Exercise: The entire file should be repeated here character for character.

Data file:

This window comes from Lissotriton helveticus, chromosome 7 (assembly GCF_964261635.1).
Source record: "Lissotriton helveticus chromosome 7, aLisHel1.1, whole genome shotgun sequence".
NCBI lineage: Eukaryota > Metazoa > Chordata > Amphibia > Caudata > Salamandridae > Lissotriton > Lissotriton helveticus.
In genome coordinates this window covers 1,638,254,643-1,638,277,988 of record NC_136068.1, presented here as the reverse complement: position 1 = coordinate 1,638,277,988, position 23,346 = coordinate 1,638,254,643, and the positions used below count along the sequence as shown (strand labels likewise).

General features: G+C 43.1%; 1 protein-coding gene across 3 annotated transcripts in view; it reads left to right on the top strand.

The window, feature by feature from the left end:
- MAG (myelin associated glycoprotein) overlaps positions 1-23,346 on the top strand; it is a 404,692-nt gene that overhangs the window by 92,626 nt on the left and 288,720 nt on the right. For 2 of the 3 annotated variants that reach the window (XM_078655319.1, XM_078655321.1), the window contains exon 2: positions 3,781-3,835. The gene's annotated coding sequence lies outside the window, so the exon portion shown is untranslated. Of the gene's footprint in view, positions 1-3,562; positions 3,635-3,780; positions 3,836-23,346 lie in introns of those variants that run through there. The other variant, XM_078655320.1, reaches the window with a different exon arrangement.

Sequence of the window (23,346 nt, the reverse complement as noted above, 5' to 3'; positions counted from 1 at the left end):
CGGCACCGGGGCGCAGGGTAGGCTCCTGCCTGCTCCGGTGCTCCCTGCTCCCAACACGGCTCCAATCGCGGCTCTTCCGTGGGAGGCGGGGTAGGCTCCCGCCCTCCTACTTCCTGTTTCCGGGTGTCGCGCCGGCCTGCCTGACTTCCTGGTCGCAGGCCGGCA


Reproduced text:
This window comes from Lissotriton helveticus, chromosome 7 (assembly GCF_964261635.1).
Source record: "Lissotriton helveticus chromosome 7, aLisHel1.1, whole genome shotgun sequence".
NCBI lineage: Eukaryota > Metazoa > Chordata > Amphibia > Caudata > Salamandridae > Lissotriton > Lissotriton helveticus.
In genome coordinates this window covers 1,638,254,643-1,638,277,988 of record NC_136068.1, presented here as the reverse complement: position 1 = coordinate 1,638,277,988, position 23,346 = coordinate 1,638,254,643, and the positions used below count along the sequence as shown (strand labels likewise).

General features: G+C 43.1%; 1 protein-coding gene across 3 annotated transcripts in view; it reads left to right on the top strand.

The window, feature by feature from the left end:
- MAG (myelin associated glycoprotein) overlaps positions 1-23,346 on the top strand; it is a 404,692-nt gene that overhangs the window by 92,626 nt on the left and 288,720 nt on the right. For 2 of the 3 annotated variants that reach the window (XM_078655319.1, XM_078655321.1), the window contains exon 2: positions 3,781-3,835. The gene's annotated coding sequence lies outside the window, so the exon portion shown is untranslated. Of the gene's footprint in view, positions 1-3,562; positions 3,635-3,780; positions 3,836-23,346 lie in introns of those variants that run through there. The other variant, XM_078655320.1, reaches the window with a different exon arrangement.

Sequence of the window (23,346 nt, the reverse complement as noted above, 5' to 3'; positions counted from 1 at the left end):
CGGCACCGGGGCGCAGGGTAGGCTCCTGCCTGCTCCGGTGCTCCCTGCTCCCAACACGGCTCCAATCGCGGCTCTTCCGTGGGAGGCGGGGTAGGCTCCCGCCCTCCTACTTCCTGTTTCCGGGTGTCGCGCCGGCCTGCCTGACTTCCTGGTCGCAGGCCGGCA